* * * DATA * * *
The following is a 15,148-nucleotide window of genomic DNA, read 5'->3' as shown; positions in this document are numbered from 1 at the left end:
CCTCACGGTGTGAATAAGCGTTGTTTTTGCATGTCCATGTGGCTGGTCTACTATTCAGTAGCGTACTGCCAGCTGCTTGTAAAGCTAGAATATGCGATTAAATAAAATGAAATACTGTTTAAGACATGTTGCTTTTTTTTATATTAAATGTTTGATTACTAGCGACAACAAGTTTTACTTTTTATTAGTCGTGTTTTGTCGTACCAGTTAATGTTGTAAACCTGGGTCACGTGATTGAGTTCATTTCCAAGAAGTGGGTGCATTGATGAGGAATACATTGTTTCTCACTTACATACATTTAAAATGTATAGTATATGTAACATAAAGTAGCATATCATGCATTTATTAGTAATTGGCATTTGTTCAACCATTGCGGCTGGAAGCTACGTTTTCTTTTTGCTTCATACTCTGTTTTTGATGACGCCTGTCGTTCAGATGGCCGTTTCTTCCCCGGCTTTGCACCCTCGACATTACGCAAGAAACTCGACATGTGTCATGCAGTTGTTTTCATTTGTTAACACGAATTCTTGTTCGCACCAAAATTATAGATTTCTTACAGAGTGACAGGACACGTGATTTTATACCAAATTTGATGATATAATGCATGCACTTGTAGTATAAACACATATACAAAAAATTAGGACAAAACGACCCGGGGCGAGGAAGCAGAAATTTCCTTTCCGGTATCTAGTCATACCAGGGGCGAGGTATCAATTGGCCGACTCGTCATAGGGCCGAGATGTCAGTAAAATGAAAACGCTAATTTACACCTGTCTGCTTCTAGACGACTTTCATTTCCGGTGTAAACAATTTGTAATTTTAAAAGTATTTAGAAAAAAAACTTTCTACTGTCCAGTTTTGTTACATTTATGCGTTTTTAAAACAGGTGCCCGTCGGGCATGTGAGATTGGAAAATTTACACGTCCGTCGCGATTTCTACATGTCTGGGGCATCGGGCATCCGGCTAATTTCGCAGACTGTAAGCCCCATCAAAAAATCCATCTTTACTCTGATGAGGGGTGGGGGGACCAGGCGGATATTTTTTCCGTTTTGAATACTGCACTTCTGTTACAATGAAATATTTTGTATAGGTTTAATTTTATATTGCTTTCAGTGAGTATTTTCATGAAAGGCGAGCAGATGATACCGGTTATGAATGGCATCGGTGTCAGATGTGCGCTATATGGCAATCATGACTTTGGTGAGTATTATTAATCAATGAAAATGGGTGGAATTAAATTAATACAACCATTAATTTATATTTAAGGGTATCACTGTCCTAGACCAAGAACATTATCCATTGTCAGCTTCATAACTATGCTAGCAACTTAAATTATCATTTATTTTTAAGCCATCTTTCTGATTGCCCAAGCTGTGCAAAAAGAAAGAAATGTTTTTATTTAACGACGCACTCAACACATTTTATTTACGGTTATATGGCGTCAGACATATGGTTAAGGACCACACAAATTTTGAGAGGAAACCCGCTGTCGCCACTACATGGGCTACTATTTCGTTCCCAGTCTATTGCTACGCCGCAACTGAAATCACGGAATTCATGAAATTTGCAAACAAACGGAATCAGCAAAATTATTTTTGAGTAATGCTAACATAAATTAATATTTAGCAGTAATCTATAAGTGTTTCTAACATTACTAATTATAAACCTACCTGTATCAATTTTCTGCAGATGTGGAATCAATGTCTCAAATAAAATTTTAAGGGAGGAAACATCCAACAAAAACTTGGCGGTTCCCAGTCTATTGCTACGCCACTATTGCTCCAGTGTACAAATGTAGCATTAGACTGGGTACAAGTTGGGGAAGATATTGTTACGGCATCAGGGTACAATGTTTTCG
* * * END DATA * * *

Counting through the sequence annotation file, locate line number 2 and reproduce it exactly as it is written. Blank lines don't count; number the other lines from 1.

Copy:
CCTCACGGTGTGAATAAGCGTTGTTTTTGCATGTCCATGTGGCTGGTCTACTATTCAGTAGCGTACTGCCAGCTGCTTGTAAAGCTAGAATATGCGATTAAATAAAATGAAATACTGTTTAAGACATGTTGCTTTTTTTTATATTAAATGTTTGATTACTAGCGACAACAAGTTTTACTTTTTATTAGTCGTGTTTTGTCGTACCAGTTAATGTTGTAAACCTGGGTCACGTGATTGAGTTCATTTCCAAGAAGTGGGTGCATTGATGAGGAATACATTGTTTCTCACTTACATACATTTAAAATGTATAGTATATGTAACATAAAGTAGCATATCATGCATTTATTAGTAATTGGCATTTGTTCAACCATTGCGGCTGGAAGCTACGTTTTCTTTTTGCTTCATACTCTGTTTTTGATGACGCCTGTCGTTCAGATGGCCGTTTCTTCCCCGGCTTTGCACCCTCGACATTACGCAAGAAACTCGACATGTGTCATGCAGTTGTTTTCATTTGTTAACACGAATTCTTGTTCGCACCAAAATTATAGATTTCTTACAGAGTGACAGGACACGTGATTTTATACCAAATTTGATGATATAATGCATGCACTTGTAGTATAAACACATATACAAAAAATTAGGACAAAACGACCCGGGGCGAGGAAGCAGAAATTTCCTTTCCGGTATCTAGTCATACCAGGGGCGAGGTATCAATTGGCCGACTCGTCATAGGGCCGAGATGTCAGTAAAATGAAAACGCTAATTTACACCTGTCTGCTTCTAGACGACTTTCATTTCCGGTGTAAACAATTTGTAATTTTAAAAGTATTTAGAAAAAAAACTTTCTACTGTCCAGTTTTGTTACATTTATGCGTTTTTAAAACAGGTGCCCGTCGGGCATGTGAGATTGGAAAATTTACACGTCCGTCGCGATTTCTACATGTCTGGGGCATCGGGCATCCGGCTAATTTCGCAGACTGTAAGCCCCATCAAAAAATCCATCTTTACTCTGATGAGGGGTGGGGGGACCAGGCGGATATTTTTTCCGTTTTGAATACTGCACTTCTGTTACAATGAAATATTTTGTATAGGTTTAATTTTATATTGCTTTCAGTGAGTATTTTCATGAAAGGCGAGCAGATGATACCGGTTATGAATGGCATCGGTGTCAGATGTGCGCTATATGGCAATCATGACTTTGGTGAGTATTATTAATCAATGAAAATGGGTGGAATTAAATTAATACAACCATTAATTTATATTTAAGGGTATCACTGTCCTAGACCAAGAACATTATCCATTGTCAGCTTCATAACTATGCTAGCAACTTAAATTATCATTTATTTTTAAGCCATCTTTCTGATTGCCCAAGCTGTGCAAAAAGAAAGAAATGTTTTTATTTAACGACGCACTCAACACATTTTATTTACGGTTATATGGCGTCAGACATATGGTTAAGGACCACACAAATTTTGAGAGGAAACCCGCTGTCGCCACTACATGGGCTACTATTTCGTTCCCAGTCTATTGCTACGCCGCAACTGAAATCACGGAATTCATGAAATTTGCAAACAAACGGAATCAGCAAAATTATTTTTGAGTAATGCTAACATAAATTAATATTTAGCAGTAATCTATAAGTGTTTCTAACATTACTAATTATAAACCTACCTGTATCAATTTTCTGCAGATGTGGAATCAATGTCTCAAATAAAATTTTAAGGGAGGAAACATCCAACAAAAACTTGGCGGTTCCCAGTCTATTGCTACGCCACTATTGCTCCAGTGTACAAATGTAGCATTAGACTGGGTACAAGTTGGGGAAGATATTGTTACGGCATCAGGGTACAATGTTTTCG